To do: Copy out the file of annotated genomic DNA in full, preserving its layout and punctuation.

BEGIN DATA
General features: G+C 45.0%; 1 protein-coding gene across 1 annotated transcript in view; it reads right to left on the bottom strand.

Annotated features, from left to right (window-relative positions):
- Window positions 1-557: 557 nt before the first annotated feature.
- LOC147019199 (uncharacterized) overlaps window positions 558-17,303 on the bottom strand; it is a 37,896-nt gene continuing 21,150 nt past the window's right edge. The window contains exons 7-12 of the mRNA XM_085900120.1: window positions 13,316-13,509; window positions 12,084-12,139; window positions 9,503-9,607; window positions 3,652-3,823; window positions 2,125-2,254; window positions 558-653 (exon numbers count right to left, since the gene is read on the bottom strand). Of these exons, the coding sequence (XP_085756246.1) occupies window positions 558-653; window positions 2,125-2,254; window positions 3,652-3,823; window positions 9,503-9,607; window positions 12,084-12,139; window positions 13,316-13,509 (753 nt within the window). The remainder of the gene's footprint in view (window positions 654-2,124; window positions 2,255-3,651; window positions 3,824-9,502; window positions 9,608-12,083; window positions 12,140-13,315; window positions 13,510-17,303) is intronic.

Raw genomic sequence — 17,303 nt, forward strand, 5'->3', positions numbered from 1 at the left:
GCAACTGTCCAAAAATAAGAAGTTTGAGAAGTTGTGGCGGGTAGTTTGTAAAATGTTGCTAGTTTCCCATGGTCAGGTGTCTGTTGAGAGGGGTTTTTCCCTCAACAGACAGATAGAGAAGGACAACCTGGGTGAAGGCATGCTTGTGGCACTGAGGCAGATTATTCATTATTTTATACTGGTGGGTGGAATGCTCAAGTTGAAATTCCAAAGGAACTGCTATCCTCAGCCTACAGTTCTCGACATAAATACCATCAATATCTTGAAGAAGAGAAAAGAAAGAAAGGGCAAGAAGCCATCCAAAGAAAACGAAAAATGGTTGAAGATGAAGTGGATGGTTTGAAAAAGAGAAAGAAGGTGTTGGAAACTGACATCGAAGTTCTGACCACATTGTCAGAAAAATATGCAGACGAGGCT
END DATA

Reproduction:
General features: G+C 45.0%; 1 protein-coding gene across 1 annotated transcript in view; it reads right to left on the bottom strand.

Annotated features, from left to right (window-relative positions):
- Window positions 1-557: 557 nt before the first annotated feature.
- LOC147019199 (uncharacterized) overlaps window positions 558-17,303 on the bottom strand; it is a 37,896-nt gene continuing 21,150 nt past the window's right edge. The window contains exons 7-12 of the mRNA XM_085900120.1: window positions 13,316-13,509; window positions 12,084-12,139; window positions 9,503-9,607; window positions 3,652-3,823; window positions 2,125-2,254; window positions 558-653 (exon numbers count right to left, since the gene is read on the bottom strand). Of these exons, the coding sequence (XP_085756246.1) occupies window positions 558-653; window positions 2,125-2,254; window positions 3,652-3,823; window positions 9,503-9,607; window positions 12,084-12,139; window positions 13,316-13,509 (753 nt within the window). The remainder of the gene's footprint in view (window positions 654-2,124; window positions 2,255-3,651; window positions 3,824-9,502; window positions 9,608-12,083; window positions 12,140-13,315; window positions 13,510-17,303) is intronic.

Raw genomic sequence — 17,303 nt, forward strand, 5'->3', positions numbered from 1 at the left:
GCAACTGTCCAAAAATAAGAAGTTTGAGAAGTTGTGGCGGGTAGTTTGTAAAATGTTGCTAGTTTCCCATGGTCAGGTGTCTGTTGAGAGGGGTTTTTCCCTCAACAGACAGATAGAGAAGGACAACCTGGGTGAAGGCATGCTTGTGGCACTGAGGCAGATTATTCATTATTTTATACTGGTGGGTGGAATGCTCAAGTTGAAATTCCAAAGGAACTGCTATCCTCAGCCTACAGTTCTCGACATAAATACCATCAATATCTTGAAGAAGAGAAAAGAAAGAAAGGGCAAGAAGCCATCCAAAGAAAACGAAAAATGGTTGAAGATGAAGTGGATGGTTTGAAAAAGAGAAAGAAGGTGTTGGAAACTGACATCGAAGTTCTGACCACATTGTCAGAAAAATATGCAGACGAGGCT